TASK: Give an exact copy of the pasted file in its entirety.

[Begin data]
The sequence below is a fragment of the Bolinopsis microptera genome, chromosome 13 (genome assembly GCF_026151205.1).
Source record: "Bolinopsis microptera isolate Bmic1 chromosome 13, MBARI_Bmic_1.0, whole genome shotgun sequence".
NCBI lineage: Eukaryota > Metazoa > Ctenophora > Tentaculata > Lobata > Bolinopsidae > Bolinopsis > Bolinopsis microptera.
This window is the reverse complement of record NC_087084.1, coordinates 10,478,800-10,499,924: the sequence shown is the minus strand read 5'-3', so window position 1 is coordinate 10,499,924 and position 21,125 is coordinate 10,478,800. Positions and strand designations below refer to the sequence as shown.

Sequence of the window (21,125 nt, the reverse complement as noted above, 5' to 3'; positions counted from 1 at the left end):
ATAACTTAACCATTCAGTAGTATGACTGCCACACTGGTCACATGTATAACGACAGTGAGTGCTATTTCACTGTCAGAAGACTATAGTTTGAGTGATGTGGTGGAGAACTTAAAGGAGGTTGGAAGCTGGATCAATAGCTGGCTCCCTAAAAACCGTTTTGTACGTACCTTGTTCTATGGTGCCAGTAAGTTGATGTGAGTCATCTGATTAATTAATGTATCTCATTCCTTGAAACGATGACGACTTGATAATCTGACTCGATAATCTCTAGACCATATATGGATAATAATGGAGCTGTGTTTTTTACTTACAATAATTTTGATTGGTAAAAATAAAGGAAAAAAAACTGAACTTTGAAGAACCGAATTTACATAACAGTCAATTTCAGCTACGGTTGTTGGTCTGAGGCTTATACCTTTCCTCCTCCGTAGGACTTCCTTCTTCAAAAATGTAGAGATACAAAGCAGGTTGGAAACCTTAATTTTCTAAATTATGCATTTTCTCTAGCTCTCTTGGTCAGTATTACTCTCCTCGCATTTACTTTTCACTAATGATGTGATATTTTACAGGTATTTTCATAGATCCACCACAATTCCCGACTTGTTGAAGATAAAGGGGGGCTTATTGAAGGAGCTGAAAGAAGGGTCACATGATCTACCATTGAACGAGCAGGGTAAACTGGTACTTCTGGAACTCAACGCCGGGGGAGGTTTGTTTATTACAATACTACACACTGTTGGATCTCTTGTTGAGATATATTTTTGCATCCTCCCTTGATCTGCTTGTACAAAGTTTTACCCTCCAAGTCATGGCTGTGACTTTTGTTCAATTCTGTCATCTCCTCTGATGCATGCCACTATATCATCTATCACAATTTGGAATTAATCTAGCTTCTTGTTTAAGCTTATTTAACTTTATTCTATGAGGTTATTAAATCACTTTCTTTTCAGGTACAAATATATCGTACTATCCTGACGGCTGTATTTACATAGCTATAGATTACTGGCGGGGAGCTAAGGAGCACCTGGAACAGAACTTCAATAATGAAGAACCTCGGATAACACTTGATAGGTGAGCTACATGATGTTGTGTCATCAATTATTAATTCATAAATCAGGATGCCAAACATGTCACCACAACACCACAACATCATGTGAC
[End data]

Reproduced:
The sequence below is a fragment of the Bolinopsis microptera genome, chromosome 13 (genome assembly GCF_026151205.1).
Source record: "Bolinopsis microptera isolate Bmic1 chromosome 13, MBARI_Bmic_1.0, whole genome shotgun sequence".
NCBI lineage: Eukaryota > Metazoa > Ctenophora > Tentaculata > Lobata > Bolinopsidae > Bolinopsis > Bolinopsis microptera.
This window is the reverse complement of record NC_087084.1, coordinates 10,478,800-10,499,924: the sequence shown is the minus strand read 5'-3', so window position 1 is coordinate 10,499,924 and position 21,125 is coordinate 10,478,800. Positions and strand designations below refer to the sequence as shown.

Sequence of the window (21,125 nt, the reverse complement as noted above, 5' to 3'; positions counted from 1 at the left end):
ATAACTTAACCATTCAGTAGTATGACTGCCACACTGGTCACATGTATAACGACAGTGAGTGCTATTTCACTGTCAGAAGACTATAGTTTGAGTGATGTGGTGGAGAACTTAAAGGAGGTTGGAAGCTGGATCAATAGCTGGCTCCCTAAAAACCGTTTTGTACGTACCTTGTTCTATGGTGCCAGTAAGTTGATGTGAGTCATCTGATTAATTAATGTATCTCATTCCTTGAAACGATGACGACTTGATAATCTGACTCGATAATCTCTAGACCATATATGGATAATAATGGAGCTGTGTTTTTTACTTACAATAATTTTGATTGGTAAAAATAAAGGAAAAAAAACTGAACTTTGAAGAACCGAATTTACATAACAGTCAATTTCAGCTACGGTTGTTGGTCTGAGGCTTATACCTTTCCTCCTCCGTAGGACTTCCTTCTTCAAAAATGTAGAGATACAAAGCAGGTTGGAAACCTTAATTTTCTAAATTATGCATTTTCTCTAGCTCTCTTGGTCAGTATTACTCTCCTCGCATTTACTTTTCACTAATGATGTGATATTTTACAGGTATTTTCATAGATCCACCACAATTCCCGACTTGTTGAAGATAAAGGGGGGCTTATTGAAGGAGCTGAAAGAAGGGTCACATGATCTACCATTGAACGAGCAGGGTAAACTGGTACTTCTGGAACTCAACGCCGGGGGAGGTTTGTTTATTACAATACTACACACTGTTGGATCTCTTGTTGAGATATATTTTTGCATCCTCCCTTGATCTGCTTGTACAAAGTTTTACCCTCCAAGTCATGGCTGTGACTTTTGTTCAATTCTGTCATCTCCTCTGATGCATGCCACTATATCATCTATCACAATTTGGAATTAATCTAGCTTCTTGTTTAAGCTTATTTAACTTTATTCTATGAGGTTATTAAATCACTTTCTTTTCAGGTACAAATATATCGTACTATCCTGACGGCTGTATTTACATAGCTATAGATTACTGGCGGGGAGCTAAGGAGCACCTGGAACAGAACTTCAATAATGAAGAACCTCGGATAACACTTGATAGGTGAGCTACATGATGTTGTGTCATCAATTATTAATTCATAAATCAGGATGCCAAACATGTCACCACAACACCACAACATCATGTGAC